Earlier this week, the world marked International Day to End Fistula. Edith Sifuna , a programme officer in the CPN Programme discusses the condition and how the response to COVID-19 is an opportunity to create awareness about obstetric fistula.
In May 2020, the World Health Organisation (WHO) declared Obstetric fistula as preventable and can largely be avoided by delaying the age of first pregnancy; the cessation of harmful traditional practices; and timely access to obstetric care. The fight to end fistula, one of the most serious and tragic injuries that can occur during childbirth, could be threatened by the current COVID-19 pandemic. Due to the pandemic, it is expected that 13 million more child marriages could take place by 2030 that would have otherwise as a result of economic pressure. As we marked this year’s International Day to End Fistula under the theme; “End gender inequality! End health Inequalities! End Fistula Now!” it is important that the international community comes up significantly to raise awareness and intensify actions towards ending Obstetric Fistula.
At the beginning of 2020, the World Health Organisation (WHO) confirmed COVID-19 as a public health emergency of international concern. The virus has put a strain on health systems worldwide. Countries including Uganda have put guidelines and directives in place to curb its spread. While these have indeed worked to stop the spread of the virus, they have adverse effects on public health systems, particularly maternal health.
In the midst of all these efforts, there is a danger that may take many women’s lives or inflict permanent physical and social injury. This seldom talked about danger is obstetric fistula. Obstetric Fistula has been placed among the most neglected components of maternal health during COVID-19 yet it is likely to have a devastating impact on the wellbeing of both women and girls of ages 15 to 49 years. Obstetric Fistula occurs as a result of prolonged obstructed labour, which is usually associated with delays in seeking and receiving appropriate emergency obstetric care. This leads to a hole developing either between the rectum and vagina or bladder and vagina leading to odour, infertility and chronic infection.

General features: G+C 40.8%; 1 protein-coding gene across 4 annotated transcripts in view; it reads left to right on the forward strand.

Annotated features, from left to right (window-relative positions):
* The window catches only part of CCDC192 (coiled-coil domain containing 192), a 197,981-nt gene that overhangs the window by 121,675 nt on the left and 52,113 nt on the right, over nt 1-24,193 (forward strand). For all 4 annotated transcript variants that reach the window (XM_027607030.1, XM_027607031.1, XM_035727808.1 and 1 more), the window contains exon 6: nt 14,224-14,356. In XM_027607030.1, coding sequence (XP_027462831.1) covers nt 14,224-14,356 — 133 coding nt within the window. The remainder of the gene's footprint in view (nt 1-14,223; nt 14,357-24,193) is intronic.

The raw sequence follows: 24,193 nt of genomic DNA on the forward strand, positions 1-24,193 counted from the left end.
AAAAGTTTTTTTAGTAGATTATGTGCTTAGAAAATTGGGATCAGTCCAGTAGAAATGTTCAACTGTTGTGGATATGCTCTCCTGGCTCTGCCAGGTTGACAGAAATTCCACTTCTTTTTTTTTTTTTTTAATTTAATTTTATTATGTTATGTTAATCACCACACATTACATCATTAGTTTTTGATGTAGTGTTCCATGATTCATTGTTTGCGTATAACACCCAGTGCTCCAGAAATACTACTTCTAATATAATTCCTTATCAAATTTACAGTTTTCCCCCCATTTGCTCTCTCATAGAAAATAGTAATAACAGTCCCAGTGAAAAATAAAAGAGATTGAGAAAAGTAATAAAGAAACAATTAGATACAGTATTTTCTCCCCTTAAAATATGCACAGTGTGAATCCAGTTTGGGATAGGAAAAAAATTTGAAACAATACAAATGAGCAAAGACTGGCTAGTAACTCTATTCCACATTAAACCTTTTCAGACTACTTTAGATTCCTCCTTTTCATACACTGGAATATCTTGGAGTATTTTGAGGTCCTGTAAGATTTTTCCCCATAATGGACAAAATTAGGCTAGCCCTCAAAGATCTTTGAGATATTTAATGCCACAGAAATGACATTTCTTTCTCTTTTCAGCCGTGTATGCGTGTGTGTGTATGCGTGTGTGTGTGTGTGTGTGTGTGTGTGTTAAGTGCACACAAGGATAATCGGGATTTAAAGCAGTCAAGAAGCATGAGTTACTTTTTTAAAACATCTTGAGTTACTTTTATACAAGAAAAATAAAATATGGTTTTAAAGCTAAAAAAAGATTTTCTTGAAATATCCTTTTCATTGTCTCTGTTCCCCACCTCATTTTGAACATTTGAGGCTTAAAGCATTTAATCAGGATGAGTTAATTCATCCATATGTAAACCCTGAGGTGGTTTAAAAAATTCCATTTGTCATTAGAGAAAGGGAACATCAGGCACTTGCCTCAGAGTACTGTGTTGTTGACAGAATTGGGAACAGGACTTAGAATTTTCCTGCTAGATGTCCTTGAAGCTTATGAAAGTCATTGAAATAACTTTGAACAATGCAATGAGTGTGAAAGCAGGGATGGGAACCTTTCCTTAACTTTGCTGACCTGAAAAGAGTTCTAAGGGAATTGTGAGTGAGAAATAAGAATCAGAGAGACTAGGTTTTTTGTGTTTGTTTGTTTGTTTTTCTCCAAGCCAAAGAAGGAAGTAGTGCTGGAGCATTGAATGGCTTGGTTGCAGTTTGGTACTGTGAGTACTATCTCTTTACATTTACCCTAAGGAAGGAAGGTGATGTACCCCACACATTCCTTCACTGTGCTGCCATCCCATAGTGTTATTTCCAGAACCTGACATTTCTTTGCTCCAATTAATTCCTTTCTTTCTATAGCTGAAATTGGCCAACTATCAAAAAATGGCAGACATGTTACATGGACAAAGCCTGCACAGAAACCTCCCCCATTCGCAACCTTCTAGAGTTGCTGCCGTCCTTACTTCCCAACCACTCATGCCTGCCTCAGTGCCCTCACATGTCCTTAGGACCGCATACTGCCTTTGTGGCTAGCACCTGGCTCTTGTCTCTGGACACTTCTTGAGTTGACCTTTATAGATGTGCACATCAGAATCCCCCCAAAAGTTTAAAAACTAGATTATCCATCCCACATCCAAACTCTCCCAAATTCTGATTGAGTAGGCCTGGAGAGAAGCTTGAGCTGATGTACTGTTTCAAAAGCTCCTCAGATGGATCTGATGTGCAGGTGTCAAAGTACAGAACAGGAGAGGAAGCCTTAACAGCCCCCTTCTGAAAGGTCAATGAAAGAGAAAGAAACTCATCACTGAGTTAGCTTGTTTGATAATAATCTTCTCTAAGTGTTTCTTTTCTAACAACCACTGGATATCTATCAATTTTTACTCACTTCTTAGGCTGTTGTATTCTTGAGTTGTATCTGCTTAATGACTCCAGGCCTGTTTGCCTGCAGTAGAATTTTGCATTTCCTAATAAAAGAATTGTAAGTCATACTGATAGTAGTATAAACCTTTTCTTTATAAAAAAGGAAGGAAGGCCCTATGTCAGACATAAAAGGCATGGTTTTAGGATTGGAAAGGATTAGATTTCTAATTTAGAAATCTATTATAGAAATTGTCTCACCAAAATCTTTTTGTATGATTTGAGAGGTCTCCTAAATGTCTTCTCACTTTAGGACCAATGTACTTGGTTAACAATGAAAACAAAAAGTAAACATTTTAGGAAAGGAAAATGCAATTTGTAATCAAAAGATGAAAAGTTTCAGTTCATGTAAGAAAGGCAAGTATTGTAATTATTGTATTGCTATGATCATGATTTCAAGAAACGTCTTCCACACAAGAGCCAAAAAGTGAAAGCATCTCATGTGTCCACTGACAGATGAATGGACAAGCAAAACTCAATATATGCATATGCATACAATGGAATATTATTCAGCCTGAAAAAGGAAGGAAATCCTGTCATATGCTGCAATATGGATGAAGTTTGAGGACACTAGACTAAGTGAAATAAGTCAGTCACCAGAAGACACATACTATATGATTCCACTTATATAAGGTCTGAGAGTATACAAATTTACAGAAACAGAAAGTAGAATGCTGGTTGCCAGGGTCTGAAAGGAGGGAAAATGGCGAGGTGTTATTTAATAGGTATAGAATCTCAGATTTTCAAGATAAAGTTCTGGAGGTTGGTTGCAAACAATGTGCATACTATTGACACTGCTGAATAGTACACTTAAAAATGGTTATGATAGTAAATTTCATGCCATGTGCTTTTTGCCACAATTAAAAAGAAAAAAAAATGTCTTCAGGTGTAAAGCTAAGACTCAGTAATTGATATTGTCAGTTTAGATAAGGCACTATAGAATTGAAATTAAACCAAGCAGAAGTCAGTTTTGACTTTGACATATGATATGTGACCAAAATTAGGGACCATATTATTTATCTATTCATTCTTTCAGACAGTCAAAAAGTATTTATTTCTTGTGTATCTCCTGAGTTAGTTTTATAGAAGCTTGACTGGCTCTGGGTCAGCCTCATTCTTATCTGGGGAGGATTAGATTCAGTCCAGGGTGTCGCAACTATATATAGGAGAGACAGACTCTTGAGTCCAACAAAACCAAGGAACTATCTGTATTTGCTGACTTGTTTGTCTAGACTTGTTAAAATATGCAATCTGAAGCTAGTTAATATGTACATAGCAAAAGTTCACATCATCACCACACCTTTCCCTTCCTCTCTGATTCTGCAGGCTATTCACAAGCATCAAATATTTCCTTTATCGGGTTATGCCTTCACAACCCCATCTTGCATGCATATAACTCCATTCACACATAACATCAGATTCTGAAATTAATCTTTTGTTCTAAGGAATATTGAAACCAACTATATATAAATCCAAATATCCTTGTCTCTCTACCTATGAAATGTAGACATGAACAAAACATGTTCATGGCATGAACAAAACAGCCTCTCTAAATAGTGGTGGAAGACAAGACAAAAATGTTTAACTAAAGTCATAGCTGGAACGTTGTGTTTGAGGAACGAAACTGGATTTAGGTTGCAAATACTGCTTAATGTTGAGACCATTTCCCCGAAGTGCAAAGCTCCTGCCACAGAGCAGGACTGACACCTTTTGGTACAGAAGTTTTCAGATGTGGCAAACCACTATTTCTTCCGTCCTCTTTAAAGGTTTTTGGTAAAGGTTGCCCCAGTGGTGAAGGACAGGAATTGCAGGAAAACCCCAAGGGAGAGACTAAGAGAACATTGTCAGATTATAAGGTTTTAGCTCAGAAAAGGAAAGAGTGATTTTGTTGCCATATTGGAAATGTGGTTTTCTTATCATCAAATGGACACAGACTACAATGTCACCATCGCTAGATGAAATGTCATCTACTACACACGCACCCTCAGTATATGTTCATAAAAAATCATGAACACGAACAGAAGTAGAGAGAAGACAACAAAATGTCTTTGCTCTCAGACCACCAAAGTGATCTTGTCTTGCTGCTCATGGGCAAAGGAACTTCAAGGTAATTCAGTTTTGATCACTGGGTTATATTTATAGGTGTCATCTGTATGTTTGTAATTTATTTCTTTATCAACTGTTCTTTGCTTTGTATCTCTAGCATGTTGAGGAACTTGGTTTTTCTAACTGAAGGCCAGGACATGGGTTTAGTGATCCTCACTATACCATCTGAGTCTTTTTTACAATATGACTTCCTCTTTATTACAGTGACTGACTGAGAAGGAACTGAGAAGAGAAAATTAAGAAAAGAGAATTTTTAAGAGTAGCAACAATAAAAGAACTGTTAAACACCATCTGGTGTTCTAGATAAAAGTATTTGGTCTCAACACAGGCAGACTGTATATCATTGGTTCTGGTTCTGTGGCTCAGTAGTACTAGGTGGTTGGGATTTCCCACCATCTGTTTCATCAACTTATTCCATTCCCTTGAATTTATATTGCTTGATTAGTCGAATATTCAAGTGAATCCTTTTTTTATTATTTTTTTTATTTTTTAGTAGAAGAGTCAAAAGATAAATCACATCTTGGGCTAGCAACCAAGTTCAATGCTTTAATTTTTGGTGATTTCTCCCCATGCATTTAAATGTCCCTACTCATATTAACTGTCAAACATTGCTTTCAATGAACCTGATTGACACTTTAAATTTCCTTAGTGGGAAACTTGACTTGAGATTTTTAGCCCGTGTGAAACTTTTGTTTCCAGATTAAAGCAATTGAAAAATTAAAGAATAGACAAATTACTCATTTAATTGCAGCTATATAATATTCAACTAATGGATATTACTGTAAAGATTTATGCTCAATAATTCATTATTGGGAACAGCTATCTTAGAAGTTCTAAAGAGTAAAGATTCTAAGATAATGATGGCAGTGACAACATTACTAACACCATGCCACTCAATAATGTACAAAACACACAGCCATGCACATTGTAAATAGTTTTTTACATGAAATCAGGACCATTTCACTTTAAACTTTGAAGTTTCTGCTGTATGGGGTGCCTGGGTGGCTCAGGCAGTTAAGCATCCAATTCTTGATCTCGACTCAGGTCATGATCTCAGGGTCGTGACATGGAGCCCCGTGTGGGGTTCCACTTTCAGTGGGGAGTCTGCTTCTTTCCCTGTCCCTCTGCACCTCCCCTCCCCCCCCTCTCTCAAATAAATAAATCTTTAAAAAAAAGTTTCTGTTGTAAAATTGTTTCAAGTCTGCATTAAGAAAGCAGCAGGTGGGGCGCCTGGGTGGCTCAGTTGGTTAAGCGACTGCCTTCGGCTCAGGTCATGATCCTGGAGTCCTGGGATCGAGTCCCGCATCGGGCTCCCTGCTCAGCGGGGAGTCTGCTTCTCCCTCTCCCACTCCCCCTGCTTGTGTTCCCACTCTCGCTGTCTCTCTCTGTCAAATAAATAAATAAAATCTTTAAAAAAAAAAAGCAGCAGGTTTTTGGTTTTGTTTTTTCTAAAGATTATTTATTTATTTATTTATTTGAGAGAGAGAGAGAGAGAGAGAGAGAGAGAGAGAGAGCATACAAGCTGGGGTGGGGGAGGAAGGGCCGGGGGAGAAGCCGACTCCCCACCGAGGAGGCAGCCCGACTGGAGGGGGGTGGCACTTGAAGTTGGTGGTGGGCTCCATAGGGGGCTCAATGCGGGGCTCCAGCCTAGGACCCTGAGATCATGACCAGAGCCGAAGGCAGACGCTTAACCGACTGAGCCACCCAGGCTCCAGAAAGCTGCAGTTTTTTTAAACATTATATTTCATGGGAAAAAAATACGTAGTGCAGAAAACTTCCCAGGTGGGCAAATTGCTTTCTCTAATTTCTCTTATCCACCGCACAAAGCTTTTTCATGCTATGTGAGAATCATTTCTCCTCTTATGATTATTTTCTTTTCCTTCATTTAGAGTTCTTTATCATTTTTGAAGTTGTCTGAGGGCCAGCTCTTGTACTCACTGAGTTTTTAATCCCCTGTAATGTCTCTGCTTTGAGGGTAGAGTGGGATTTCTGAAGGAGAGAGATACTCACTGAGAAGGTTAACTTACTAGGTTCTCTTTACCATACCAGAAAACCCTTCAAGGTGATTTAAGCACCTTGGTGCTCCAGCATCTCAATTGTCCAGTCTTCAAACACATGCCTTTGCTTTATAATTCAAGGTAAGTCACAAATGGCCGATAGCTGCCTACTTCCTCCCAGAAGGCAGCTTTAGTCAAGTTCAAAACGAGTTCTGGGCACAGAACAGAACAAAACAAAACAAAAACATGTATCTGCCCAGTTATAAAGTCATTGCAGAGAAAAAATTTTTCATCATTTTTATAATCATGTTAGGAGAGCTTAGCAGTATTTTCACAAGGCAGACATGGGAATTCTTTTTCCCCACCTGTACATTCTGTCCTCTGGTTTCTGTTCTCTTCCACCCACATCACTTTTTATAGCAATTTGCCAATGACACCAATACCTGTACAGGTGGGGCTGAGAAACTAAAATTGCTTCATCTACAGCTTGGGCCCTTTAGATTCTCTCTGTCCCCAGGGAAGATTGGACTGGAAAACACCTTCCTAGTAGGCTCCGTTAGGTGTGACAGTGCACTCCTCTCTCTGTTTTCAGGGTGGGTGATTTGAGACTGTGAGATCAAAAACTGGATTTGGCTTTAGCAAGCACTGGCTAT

In Uganda, apart from the low quality health care, fistula cases have been on the increase due to different cultural practices such as child marriages for economic gains by the parents/guardians, child prostitution resulting into early unplanned pregnancies, and traditional practices like female genital mutilation. These have highly exposed women within the reproductive age to complications at delivery as their bodies are not biologically ready to support a pregnancy, increasing chances of complicated child deliveries. This has been coupled with high poverty rates, especially among women, which deters access to quality health care services.
According to a Uganda Demographic and Health Survey (UDHS) report, a reduction in fistula prevalence from three per cent in 2006 to two per cent in 2011 was reported. Notably, 62 per cent of the affected women received treatment. Despite the treatment and efforts to curb the disease, it still affects the health, social, economic and psychological wellbeing of women, gradually affecting their productivity as individuals and the family.
In addition to the effects already mentioned, fistula also leads to inability to hold urine for a long time, persistent abdominal pains, failure to give birth again, low sex drive and discrimination from family, society and premployment.
Despite the fact that Fistula can be prevented and treated, the survivors continue to suffer from shame, rejection, isolation, trauma and stigma from partners and communities even after treatment and recovery. Gender based violence has also been noted to increase as men opt to find other women who are free from fistula. Domestic violence also stems from the economic strain on the family in the form of costs for surgeries to repair the damage, and purchase of recovery materials and equipment like adult pampers and medicines. With this, most Fistula cases go untreated as women are afraid to admit to the condition or too poor to afford the treatment. As women continue staying safe at home, they are likely to give birth at home assisted by traditional birth attendants or while they are trying to access healthcare facilities. These circumstances can lead to obstructed labour.